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17 Feb 2021

Do genomic breeding values work in practice?

Today, more and more farmers are interested in testing their heifers genomically, Christian Bengtsson, PhD student at The Swedish University of Agriculture (SLU) and one of VikingGenetics’ breeding specialist, has given answers to this trending question: Do genomic breeding values work in practice?

The study took place in 2019 and included three breeds: Red Dairy Cattle (RDC), Holstein, and Jersey. In his research, Bengtsson compared the abilities of virgin heifer genomic enhanced breeding values (GEBV) and parent average (PA) to predict future cow performance. (Parent average is also known as pedigree index).


Genomic breeding values are beneficial

“These findings are an important step to show farmers that genomic breeding values are beneficial for use on their herds for selection decisions,” Bengtsson says.

Bengtsson explains that the traits that were considered for the study are those that farmers consider the main ones on a daily basis in their work. The traits range from milk yield and fertility to conformation, to reflect how genetic values work in practice.

The PhD project required the analysis of 12 traits in first parity:

  • Three milk production traits (milk yield, fat yield, and protein yield)
  • Two udder health traits (Somatic Cell Score and occurrence of clinical mastitis)
  • One fertility trait (interval, in days, from first to last service)
  • Two conformation traits (udder, and feet and legs)
  • One calving trait (calving ease)
  • One survival trait (survival to second calving, survival 1–2)
  • One claw health trait
  • One general health trait

“The GEBV and PA used were based on the breeding values estimated closest in time to when the animal reached one year of age because the breeding values should not be affected by their own phenotype,” the researcher explains.

“Another argument is to reflect the breeding values at first insemination for virgin heifer. For example, at that age, the farmer can combine genomic selection with decisions about sexed and beef semen, as suggested in other studies,” Bengtsson says.

Main results

The study used the phenotypes and correlations between GEBV and PA to quantify their differences. The correlations with adjusted phenotypes were 38-136% higher for GEBV than for PA in Red Dairy Cattle, 42-194% higher for GEBV in Holstein, and 11-78% higher for GEBV in Jersey.

Traits with low heritability, such as fertility, clinical mastitis, calving ease, claw health, and general health, gained relatively more accuracy from the inclusion of genomic information than the highly heritable traits like production did.

“It´s positive to be able to show that genomic breeding values don´t only work in theory but also in practice on real farms. Farmers can have confidence in using genomic technology on their herds for selection decisions,” he says.


Important management component 

Genotyping of cows and virgin heifers in DFS (Denmark, Finland and Sweden) started on a large scale in 2012. In the early years of genomic selection, mainly bulls were tested, but genotyping of virgin heifers has become more interesting as the cost of the tests decreases.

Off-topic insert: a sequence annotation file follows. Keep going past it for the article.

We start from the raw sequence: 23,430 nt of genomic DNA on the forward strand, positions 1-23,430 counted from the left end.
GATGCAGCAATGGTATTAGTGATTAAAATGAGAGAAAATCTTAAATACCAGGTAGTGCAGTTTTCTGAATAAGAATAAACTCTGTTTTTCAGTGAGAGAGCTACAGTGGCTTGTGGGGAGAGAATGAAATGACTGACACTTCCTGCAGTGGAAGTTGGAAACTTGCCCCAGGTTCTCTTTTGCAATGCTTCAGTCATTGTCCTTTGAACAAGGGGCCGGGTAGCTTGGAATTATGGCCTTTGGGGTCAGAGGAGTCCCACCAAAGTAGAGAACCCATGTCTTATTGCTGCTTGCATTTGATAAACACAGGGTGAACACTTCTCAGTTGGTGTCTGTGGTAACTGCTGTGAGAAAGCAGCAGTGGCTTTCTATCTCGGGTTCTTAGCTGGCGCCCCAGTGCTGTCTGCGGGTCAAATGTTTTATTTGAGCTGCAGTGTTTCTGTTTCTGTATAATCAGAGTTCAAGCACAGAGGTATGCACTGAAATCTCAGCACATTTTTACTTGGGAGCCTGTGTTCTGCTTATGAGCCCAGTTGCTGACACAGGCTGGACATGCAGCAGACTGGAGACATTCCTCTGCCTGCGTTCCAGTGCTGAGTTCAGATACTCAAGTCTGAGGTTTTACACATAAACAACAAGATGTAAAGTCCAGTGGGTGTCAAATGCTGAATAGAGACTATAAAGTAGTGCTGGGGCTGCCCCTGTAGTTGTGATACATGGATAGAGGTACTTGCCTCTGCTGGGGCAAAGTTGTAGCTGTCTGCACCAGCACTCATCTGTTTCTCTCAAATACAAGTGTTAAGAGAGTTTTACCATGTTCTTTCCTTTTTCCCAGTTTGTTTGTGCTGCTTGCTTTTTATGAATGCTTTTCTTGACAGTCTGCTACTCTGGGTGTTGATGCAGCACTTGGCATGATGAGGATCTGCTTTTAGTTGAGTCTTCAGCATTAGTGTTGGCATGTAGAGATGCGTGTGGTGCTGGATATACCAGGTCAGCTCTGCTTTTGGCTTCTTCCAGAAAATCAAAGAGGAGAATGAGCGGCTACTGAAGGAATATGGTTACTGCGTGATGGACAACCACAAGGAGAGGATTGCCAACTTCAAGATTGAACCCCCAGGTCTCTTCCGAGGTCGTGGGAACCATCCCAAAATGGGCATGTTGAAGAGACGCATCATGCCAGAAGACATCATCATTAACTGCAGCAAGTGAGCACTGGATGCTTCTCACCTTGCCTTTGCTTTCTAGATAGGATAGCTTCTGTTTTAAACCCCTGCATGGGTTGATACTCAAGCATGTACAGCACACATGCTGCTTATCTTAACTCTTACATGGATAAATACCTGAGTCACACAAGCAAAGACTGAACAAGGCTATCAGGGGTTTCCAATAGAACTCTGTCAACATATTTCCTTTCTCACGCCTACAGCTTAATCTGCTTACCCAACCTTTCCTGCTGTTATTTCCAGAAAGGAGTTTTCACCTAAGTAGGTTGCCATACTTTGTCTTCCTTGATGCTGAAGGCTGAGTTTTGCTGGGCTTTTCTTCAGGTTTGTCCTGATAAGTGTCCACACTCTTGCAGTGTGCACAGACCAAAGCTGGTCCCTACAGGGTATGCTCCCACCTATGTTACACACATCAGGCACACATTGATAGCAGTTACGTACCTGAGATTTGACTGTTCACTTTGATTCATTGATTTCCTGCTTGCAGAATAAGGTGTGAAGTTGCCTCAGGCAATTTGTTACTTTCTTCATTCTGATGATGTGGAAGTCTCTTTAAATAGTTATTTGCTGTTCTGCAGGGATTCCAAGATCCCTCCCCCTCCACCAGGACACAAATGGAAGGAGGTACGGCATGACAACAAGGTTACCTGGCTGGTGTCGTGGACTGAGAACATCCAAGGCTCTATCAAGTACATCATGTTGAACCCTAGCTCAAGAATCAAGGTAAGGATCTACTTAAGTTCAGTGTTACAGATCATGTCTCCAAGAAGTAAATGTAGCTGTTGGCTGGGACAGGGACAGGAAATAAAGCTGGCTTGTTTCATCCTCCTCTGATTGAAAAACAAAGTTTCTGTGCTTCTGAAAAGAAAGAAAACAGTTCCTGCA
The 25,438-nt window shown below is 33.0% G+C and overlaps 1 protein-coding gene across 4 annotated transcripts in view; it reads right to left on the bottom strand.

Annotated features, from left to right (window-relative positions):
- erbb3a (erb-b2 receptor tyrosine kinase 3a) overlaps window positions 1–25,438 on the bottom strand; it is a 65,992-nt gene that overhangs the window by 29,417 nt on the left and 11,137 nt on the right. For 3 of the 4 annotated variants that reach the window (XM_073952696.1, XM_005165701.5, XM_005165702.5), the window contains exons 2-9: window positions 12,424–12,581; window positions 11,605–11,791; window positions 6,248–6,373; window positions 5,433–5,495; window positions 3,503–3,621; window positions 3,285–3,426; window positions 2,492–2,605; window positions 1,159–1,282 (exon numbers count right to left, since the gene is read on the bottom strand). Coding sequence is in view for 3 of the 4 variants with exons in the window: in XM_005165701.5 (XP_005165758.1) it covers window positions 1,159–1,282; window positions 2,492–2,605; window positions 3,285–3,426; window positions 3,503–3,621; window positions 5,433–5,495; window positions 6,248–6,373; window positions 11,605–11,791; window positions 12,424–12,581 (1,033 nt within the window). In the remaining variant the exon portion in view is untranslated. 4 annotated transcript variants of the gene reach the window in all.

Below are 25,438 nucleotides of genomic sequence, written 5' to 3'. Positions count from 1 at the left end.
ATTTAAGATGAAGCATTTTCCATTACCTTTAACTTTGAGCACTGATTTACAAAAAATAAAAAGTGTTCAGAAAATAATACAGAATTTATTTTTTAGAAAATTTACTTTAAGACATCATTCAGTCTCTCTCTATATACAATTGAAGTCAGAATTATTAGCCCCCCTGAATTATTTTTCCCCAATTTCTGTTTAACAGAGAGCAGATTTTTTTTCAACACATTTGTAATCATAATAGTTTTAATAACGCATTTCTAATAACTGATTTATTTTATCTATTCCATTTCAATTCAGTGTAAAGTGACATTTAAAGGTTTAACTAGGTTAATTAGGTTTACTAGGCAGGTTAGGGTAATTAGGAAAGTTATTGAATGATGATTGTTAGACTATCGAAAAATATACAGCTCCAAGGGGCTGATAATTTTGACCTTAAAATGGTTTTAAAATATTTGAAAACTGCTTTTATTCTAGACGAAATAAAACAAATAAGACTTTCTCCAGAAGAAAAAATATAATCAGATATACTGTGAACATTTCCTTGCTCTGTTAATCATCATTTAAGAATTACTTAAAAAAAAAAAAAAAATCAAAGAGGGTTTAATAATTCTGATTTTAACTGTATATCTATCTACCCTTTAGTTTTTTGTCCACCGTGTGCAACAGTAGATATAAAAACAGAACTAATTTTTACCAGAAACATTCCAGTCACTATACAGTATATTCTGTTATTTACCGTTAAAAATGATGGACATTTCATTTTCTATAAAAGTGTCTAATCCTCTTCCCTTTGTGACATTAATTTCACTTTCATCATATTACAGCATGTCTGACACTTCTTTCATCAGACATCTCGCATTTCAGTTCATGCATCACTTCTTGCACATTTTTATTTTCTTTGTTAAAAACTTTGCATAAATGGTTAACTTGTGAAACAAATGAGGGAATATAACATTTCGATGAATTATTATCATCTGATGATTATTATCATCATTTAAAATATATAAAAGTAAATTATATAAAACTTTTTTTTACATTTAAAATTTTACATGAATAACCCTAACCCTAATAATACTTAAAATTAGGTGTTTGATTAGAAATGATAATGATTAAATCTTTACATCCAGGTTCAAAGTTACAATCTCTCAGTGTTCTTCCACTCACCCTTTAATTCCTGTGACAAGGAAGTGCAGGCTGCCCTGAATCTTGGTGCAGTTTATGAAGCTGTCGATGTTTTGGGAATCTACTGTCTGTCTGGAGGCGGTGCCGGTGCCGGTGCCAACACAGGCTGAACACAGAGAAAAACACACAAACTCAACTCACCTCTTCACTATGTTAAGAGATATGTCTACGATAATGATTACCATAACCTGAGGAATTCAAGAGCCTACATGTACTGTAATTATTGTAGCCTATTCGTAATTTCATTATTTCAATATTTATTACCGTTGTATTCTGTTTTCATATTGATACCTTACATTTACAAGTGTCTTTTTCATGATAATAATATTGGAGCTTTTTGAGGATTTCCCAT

At herd level, genomic test results can be used to: 

1. Find the best females for breeding and replacement

2. Identify females for embryo transfer or in vitro fertilization

3. Correct parentage assignment

4. Control monogenic traits

5. Avoid inbreeding through genomic-assisted mating plans

These findings are an important step to show farmers that genomic breeding values are beneficial for use on their herds for selection decisions.

Christian Bengtsson,
PhD student at The Swedish University of Agriculture (SLU) and one of VikingGenetics’ breeding specialist

Scientific-based and reliable information

Three breeds in the DFS countries have genomic breeding schemes: RDC, Holstein, and Jersey. In 2018, close to 12% of females born in DFS were genomically tested, compared with approximately 2% in 2012. To date, over 250,000 females have been genotyped, and phenotypic information from over 100,000 of these animals has been recorded.

Approximately 85% of farms in DFS are enrolled in the national milk recording schemes. This enables validation of GEBV with phenotype data on a large scale.

“These numbers mean that we have enough information to draw relevant conclusions,” says Bengtsson.


Materials and methods:

  • Phenotype data was collected from the Danish, Finnish and Swedish milk recording schemes for these three breeds: RDC, Holstein, and Jersey.
  • The total number of genotyped females in the study period was 20,274 RDC, 23,910 Holstein, and 9,312 Jersey.

Table 1. Relative change in percent between phenotypes and respective parent average breeding values (PA) and genomically enhanced breeding values for RDC, Holstein and Jersey.




Relative change


Relative change


Relative change

















Clinical mastitis












Feet and legs




Calving ease




Claw health




General health




Survival 1-2